As public counsel of Mr Mahjoub and lawyers, we support the constitutional challenge of IRPA in Harkat which is necessary and in the interest of Justice.
The amendments that produced what is now Division 9 of the Immigration and Refugee Protection Act (IRPA) following the Supreme Court of Canada judgment in Charkaoui I (2007) were the Parliament’s attempt to find a “substantial substitute” for proper disclosure to the named person in information relied on by the Ministers against non-citizens like Mr. Harkat or Mr. Mahjoub.
However, this continuation of what is nothing more than secret trials against individuals in Canada still fails to respect the Canadian Charter of Rights and Freedoms (‘Charter’) and still fails to meet the requirements of the judgments rendered in Charkaoui I.
The case will have a significant impact on our client’s case, in which disclosure, the use of information gleaned from torture or otherwise illegally obtained, and the use of unfair/unethical practices in the investigation have also come to light.
In Mr. Mahjoub’s case, in February 19, 2010, the Federal Court indicated that a “substantial portion of the information in the SIR originates from foreign agencies” and that Mr. Mahjoub could not be informed as to which of these foreign agencies have received requests for waivers of the third party rule and what the replies to any such requests would have been. The Court also found that Mr. Mahjoub would not receive disclosure of a summary of the security intelligence information emanating from foreign agencies. In the same judgement, the Court reserved its decision as to whether this non-disclosure violates Mr. Mahjoub’s rights under section 7 of the Charter.
This alleged undisclosed information relates to “allegations that are critical to the Ministers’ case.” A CSIS witness recognized the importance of disclosure of the information in question, in light of its relation to the Ministers’ central allegations:
“ The SAs note that the information in question is on the alleged xxxxxxxxxxx and on Mr Mahjoub’s alleged xxxxxxxxxxxxxxxxxx. These allegations are critical to the Ministers’ case. The SAs point out that the Service’s witness, jfdkfjlsjfkd, recognized the important of disclosing such central allegations (…)” [emphasis added]
In light of this information and in light of other experiences with the Security Certificate process, even the Special Advocates have taken the position that the Special Advocate procedure is not an adequate substitute for Mr. Mahjoub’s ability to know the Ministers’ case; that they were not in a position to deal with these allegations or call evidence to rebut them; and that only Mr. Mahjoub and his public counsel could do so:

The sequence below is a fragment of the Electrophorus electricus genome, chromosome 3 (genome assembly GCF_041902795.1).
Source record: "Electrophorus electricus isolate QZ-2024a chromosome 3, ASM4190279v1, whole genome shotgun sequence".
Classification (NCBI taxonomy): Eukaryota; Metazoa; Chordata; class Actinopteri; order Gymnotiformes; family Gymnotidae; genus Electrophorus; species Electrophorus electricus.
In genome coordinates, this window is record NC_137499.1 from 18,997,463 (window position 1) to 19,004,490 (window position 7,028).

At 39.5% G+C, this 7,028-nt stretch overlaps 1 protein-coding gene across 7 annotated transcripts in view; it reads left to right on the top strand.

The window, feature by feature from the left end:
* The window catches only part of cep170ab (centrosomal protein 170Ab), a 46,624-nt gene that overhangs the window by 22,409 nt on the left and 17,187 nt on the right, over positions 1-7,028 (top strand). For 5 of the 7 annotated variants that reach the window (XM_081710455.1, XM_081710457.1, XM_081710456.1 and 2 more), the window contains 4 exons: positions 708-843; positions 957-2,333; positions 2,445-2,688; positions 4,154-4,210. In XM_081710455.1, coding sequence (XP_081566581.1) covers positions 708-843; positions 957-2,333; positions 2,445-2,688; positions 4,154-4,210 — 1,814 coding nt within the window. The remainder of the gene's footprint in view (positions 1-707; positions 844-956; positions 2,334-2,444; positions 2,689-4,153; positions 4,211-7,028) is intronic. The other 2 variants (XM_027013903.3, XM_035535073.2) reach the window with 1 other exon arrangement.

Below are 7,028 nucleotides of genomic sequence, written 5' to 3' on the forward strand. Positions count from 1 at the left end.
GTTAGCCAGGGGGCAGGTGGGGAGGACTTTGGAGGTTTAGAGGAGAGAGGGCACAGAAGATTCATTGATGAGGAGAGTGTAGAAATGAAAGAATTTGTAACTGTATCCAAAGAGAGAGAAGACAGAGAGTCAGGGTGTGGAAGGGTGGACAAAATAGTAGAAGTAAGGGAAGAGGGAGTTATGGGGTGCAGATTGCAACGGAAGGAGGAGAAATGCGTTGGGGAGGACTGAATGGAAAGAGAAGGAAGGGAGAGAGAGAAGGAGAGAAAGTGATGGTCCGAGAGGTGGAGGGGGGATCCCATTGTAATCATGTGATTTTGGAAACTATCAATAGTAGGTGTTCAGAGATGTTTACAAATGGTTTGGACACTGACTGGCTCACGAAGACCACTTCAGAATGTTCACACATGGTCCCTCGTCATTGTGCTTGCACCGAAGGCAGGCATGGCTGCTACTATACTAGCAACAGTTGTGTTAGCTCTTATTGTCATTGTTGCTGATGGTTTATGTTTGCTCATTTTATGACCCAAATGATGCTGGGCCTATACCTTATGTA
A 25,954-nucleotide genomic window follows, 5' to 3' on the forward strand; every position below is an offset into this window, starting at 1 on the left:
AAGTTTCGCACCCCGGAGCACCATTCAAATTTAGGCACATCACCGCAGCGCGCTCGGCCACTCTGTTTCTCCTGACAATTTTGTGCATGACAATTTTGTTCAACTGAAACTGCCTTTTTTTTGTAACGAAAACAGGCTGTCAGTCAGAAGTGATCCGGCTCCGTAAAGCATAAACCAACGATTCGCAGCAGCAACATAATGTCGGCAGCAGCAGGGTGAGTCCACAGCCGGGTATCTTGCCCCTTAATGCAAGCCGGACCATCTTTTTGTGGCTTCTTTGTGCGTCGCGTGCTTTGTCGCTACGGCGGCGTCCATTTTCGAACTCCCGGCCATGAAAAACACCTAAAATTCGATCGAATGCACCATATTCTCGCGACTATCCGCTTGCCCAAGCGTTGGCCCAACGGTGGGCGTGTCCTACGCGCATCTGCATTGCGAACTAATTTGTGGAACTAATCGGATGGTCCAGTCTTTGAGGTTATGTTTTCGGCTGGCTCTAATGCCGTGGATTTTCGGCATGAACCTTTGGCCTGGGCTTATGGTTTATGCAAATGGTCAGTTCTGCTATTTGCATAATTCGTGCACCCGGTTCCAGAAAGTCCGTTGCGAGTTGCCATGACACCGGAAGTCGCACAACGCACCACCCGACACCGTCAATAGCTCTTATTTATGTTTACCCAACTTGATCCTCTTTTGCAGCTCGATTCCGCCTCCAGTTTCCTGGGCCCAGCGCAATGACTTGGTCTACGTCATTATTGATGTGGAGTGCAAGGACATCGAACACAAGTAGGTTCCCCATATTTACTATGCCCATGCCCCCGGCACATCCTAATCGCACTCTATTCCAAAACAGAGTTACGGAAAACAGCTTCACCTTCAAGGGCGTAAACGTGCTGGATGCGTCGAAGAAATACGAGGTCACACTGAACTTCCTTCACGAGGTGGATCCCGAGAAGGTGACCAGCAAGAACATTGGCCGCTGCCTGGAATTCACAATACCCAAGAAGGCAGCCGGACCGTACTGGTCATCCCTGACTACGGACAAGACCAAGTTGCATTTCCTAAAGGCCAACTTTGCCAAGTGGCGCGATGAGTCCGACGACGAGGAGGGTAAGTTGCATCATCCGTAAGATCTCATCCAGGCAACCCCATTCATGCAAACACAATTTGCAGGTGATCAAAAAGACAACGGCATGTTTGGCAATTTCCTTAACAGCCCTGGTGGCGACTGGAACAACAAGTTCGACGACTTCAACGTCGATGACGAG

“ The SAs note that, pursuant to paragraph 83(1)(e) of the IRPA and section 7 of the Charter, Mr Mahjoub is entitled to be reasonably informed of the case against him. The SAs argue that this does not require that Mr. Mahjoub be provided with xxxxxxxxxxxxxx that supports the main allegations, but rather a summary which provides the “gist” of the information, as they proposed. The SAs further argue that with regards to the information on fgjgjgjgj the special advocate procedure is not an adequate substitute for Mr. Mahjoub’s ability to know the Ministers’ case. The SAs submit they would not be in a position to deal with these allegations or to call evidence to rebut these allegations. Only Mr. Mahjoub, with the assistance of his public counsel, could do this.” [emphasis added]
However, the motion filed more than a year ago to quash the certificate and to release Mr. Mahjoub on this basis was postponed by the Court to be heard only at the end of the process.
Meanwhile the Court found that CSIS used information derived from torture, and didn’t have a mechanism to filtered the information admissible under IRPA. Not only did CSIS deliberately decide not to exclude information obtained unlawfully and as the result of the use of torture or cruel, inhuman or degrading treatment or punishment, but also engaged in the interception and monitoring of all conversations between Mr. Mahjoub and his lawyers during the investigation and the Court proceedings from approximately 1996 to 2010.
As a result, a motion to the effect that the conduct of CSIS and the Ministers in the investigation, the issuance of the certificates, and the continuation of the proceedings against Mr. Mahjoub amounts to an abuse of process, is pending due to this unprecedented, negligent and unfair conduct.
Security certificate opponents rally around Harkat as he heads to court
Par: Rene Hardy
Date: 18 fév 2012
À quelques jours d'une nouvelle comparution devant la Cour fédérale d'appel, Mohamed Harkat soupconné d'activités terroristes, reçoit l'appui de deux députés de l'opposition et de groupes de défense des droits la personne. Ils demandent au gouvernement Harper d'abolir les certificats de sécurité.